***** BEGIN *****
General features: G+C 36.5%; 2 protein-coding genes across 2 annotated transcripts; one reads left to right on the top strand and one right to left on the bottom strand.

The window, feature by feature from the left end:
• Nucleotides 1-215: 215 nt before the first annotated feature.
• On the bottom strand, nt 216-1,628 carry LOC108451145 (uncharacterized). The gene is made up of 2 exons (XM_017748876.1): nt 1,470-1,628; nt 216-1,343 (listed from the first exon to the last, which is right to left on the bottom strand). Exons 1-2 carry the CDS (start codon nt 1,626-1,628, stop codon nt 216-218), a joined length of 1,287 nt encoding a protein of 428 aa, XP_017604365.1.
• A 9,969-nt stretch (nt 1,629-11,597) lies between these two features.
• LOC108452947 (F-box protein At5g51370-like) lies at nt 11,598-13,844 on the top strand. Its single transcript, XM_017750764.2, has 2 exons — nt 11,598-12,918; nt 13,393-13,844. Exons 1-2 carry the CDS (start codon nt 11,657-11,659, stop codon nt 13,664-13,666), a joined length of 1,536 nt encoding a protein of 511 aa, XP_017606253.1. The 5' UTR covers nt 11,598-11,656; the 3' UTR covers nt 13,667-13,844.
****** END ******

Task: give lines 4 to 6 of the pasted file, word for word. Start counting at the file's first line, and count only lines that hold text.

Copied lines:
• On the bottom strand, nt 216-1,628 carry LOC108451145 (uncharacterized). The gene is made up of 2 exons (XM_017748876.1): nt 1,470-1,628; nt 216-1,343 (listed from the first exon to the last, which is right to left on the bottom strand). Exons 1-2 carry the CDS (start codon nt 1,626-1,628, stop codon nt 216-218), a joined length of 1,287 nt encoding a protein of 428 aa, XP_017604365.1.
• A 9,969-nt stretch (nt 1,629-11,597) lies between these two features.
• LOC108452947 (F-box protein At5g51370-like) lies at nt 11,598-13,844 on the top strand. Its single transcript, XM_017750764.2, has 2 exons — nt 11,598-12,918; nt 13,393-13,844. Exons 1-2 carry the CDS (start codon nt 11,657-11,659, stop codon nt 13,664-13,666), a joined length of 1,536 nt encoding a protein of 511 aa, XP_017606253.1. The 5' UTR covers nt 11,598-11,656; the 3' UTR covers nt 13,667-13,844.